Skip to main content
U.S. flag

An official website of the United States government

Dot gov

The .gov means it’s official.
Federal government websites often end in .gov or .mil. Before sharing sensitive information, make sure you’re on a federal government site.


The site is secure.
The https:// ensures that you are connecting to the official website and that any information you provide is encrypted and transmitted securely.

Account Linking

Account linking refers to the process of associating a certificate on a user’s PIV credential with their domain account.

Comparing altSecurityIdentities and User Principal Name

There are two account linking attributes to choose from:

  • altSecurityIdentities (recommended)
  • User Principal Name (UPN)

It’s not possible to configure a domain to use both altSecurityIdentities and User Principal Name mapping. You must choose one of these options and configure its use for all domain users.

altSecurityIdentities Approach

  • Each PIV credential can be associated with more than one account.
    • This flexibility allows for the association of a single PIV credential certificate to an individual’s end-user and privileged user account(s).
  • Users are presented with an additional field during network authentication to identify which account the user wants to access. This field is known as the User Name Hint.
    • The User Name Hint informs Windows which account the user is trying to log in to if the mapped certificate is associated with multiple accounts.
    • Entering a User Name Hint is optional if the user’s PIV Authentication certificate UPN matches their Windows logon name.
  • You can choose from one of six options to map a certificate to a given account.
  • There is more flexibility for accepting PIV credentials issued by other government agencies or partners, including PIV-Interoperable (PIV-I) credentials.

User Principal Name Approach

  • Each PIV credential can only be associated with one account.
  • The UPN value from the Subject Alternate Name in the PIV Authentication certificate is required.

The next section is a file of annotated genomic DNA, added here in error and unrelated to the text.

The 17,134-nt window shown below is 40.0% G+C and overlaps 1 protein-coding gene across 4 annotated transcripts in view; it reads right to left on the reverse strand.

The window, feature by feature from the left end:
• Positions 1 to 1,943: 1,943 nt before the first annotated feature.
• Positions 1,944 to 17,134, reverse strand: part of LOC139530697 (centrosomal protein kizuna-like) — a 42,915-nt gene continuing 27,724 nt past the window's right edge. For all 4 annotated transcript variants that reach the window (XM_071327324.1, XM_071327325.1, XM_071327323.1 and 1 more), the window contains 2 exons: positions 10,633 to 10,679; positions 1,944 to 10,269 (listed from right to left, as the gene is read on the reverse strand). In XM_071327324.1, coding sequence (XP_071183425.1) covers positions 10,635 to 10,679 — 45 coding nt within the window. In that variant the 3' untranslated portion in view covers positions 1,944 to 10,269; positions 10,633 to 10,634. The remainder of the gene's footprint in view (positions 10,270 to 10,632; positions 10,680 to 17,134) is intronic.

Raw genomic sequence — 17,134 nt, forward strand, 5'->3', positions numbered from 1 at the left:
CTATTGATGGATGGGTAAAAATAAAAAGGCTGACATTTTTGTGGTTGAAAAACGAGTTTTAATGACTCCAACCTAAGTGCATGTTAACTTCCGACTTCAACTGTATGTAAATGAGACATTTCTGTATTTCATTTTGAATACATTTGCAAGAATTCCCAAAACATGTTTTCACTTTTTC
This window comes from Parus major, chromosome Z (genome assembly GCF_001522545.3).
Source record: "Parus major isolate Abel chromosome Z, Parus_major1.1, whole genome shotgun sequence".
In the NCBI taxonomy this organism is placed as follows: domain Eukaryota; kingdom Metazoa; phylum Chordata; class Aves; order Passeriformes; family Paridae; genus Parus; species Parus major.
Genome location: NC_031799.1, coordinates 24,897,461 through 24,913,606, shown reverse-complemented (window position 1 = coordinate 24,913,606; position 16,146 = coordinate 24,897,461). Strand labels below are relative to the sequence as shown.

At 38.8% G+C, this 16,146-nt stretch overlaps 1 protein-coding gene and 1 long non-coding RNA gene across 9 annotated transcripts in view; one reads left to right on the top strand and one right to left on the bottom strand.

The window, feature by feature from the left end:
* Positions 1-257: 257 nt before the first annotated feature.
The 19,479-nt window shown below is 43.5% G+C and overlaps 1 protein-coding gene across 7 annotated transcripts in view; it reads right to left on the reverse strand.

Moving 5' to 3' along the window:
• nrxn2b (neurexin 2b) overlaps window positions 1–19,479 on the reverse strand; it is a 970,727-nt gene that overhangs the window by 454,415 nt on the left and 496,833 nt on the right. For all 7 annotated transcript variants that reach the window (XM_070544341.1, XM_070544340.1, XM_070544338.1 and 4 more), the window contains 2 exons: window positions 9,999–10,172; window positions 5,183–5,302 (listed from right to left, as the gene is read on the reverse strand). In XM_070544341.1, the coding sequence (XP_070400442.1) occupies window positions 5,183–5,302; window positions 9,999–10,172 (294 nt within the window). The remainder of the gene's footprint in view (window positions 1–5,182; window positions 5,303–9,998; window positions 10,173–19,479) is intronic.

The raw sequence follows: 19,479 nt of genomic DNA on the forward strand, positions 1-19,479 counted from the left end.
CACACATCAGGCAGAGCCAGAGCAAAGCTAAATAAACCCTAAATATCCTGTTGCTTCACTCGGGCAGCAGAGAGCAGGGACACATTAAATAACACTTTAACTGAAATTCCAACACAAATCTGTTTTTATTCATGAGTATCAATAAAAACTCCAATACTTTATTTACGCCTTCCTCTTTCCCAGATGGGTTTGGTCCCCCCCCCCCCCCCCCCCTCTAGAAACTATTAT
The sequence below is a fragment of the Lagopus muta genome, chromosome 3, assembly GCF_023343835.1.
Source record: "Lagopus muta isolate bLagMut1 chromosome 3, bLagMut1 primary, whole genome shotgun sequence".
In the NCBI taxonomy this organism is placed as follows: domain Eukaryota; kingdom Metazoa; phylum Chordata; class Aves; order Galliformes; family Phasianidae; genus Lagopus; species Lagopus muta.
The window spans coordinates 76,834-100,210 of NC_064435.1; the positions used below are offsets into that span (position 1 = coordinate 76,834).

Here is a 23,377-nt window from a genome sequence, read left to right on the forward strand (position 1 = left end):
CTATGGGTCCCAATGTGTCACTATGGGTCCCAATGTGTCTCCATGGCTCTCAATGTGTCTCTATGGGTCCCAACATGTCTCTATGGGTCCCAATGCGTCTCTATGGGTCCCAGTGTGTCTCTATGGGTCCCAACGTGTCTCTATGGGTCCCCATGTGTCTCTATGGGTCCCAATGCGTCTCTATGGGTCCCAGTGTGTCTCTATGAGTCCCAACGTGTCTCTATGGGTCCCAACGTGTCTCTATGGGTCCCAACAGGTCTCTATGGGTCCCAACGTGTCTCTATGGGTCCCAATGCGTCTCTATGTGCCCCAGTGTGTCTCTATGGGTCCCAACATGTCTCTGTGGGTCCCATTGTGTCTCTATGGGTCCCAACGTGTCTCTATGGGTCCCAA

• There is no flexibility for associating the PIV credential to separate privileged accounts.
  • There is less flexibility for accepting PIV credentials issued by other government agencies or partners, including PIV-I credentials.

Transitioning from UPN Mapping to altSecurityIdentities Mapping

If you have a large network with many domains, you should carefully plan the migration from User Principal Name to the altSecurityIdentities account linking method.

Use of UPN by Applications

You may find that you have many applications that rely on User Principal Name values. There is no need to remove existing or stop populating new User Principal Name values in your transition to altSecurityIdentities.

There are three steps to implement altSecurityIdentities account linking:

  1. Link the PIV Authentication Certificate
  2. Enable User Name Hints
  3. Disable User Principal Name Mapping

First, you need to link each user’s PIV Authentication certificate to their domain account(s). This is accomplished by populating data extracted from the user’s PIV Authentication certificate into their Active Directory record, specifically into the altSecurityIdentities attribute.

Adding altSecurityIdentities attributes will not break existing UPN account linking or cause smart card logon to fail. It’s possible to plan your transition carefully and to take your time populating the altSecurityIdentities attribute for domain users.

There are six mapping options to choose from, but most organizations use Issuer and Subject.

Options Tag Example Considerations
Subject X509:<S> X509:<S>C=US,O=U.S. Government,OU=Government Agency,CN=JANE DOE OID.0.9.2342.19200300.100.1.1=25001003151020 For certificates which assert the UID identifier (0.9.2342.19200300.100.1.1) or other object identifier in the common name, the identifier is prepended with the OID qualifier.
Issuer and Subject X509:<I><S> X509:<I>C=US,O=U.S. Government,OU=Certification Authorities,OU=Government Demonstration CA<S>C=US,O=U.S. Government,OU=Government Agency,CN=JANE DOE OID.0.9.2342.19200300.100.1.1=47001003151020 Note the spaces carefully when testing machine-readable formats of the certificate extensions versus the human-readable formats.